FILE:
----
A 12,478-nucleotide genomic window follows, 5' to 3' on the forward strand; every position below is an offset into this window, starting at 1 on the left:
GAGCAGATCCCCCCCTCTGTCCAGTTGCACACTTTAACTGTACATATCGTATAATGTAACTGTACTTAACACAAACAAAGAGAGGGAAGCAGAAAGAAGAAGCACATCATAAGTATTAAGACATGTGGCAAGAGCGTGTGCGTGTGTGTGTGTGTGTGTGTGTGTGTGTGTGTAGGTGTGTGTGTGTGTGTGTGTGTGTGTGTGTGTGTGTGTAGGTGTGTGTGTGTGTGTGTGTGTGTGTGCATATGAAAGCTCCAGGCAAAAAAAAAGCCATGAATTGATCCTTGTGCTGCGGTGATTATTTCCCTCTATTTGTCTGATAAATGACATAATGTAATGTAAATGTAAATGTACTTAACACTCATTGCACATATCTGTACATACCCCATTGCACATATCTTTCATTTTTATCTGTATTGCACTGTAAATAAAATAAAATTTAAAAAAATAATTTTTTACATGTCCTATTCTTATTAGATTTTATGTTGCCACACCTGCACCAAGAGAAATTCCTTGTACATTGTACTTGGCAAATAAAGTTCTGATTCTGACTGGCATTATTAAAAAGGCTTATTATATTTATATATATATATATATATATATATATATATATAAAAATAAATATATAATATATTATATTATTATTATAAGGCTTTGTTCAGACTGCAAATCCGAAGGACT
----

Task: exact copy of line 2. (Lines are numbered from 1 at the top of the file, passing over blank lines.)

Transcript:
GAGCAGATCCCCCCCTCTGTCCAGTTGCACACTTTAACTGTACATATCGTATAATGTAACTGTACTTAACACAAACAAAGAGAGGGAAGCAGAAAGAAGAAGCACATCATAAGTATTAAGACATGTGGCAAGAGCGTGTGCGTGTGTGTGTGTGTGTGTGTGTGTGTGTGTGTAGGTGTGTGTGTGTGTGTGTGTGTGTGTGTGTGTGTGTGTAGGTGTGTGTGTGTGTGTGTGTGTGTGTGCATATGAAAGCTCCAGGCAAAAAAAAAGCCATGAATTGATCCTTGTGCTGCGGTGATTATTTCCCTCTATTTGTCTGATAAATGACATAATGTAATGTAAATGTAAATGTACTTAACACTCATTGCACATATCTGTACATACCCCATTGCACATATCTTTCATTTTTATCTGTATTGCACTGTAAATAAAATAAAATTTAAAAAAATAATTTTTTACATGTCCTATTCTTATTAGATTTTATGTTGCCACACCTGCACCAAGAGAAATTCCTTGTACATTGTACTTGGCAAATAAAGTTCTGATTCTGACTGGCATTATTAAAAAGGCTTATTATATTTATATATATATATATATATATATATATATATATAAAAATAAATATATAATATATTATATTATTATTATAAGGCTTTGTTCAGACTGCAAATCCGAAGGACT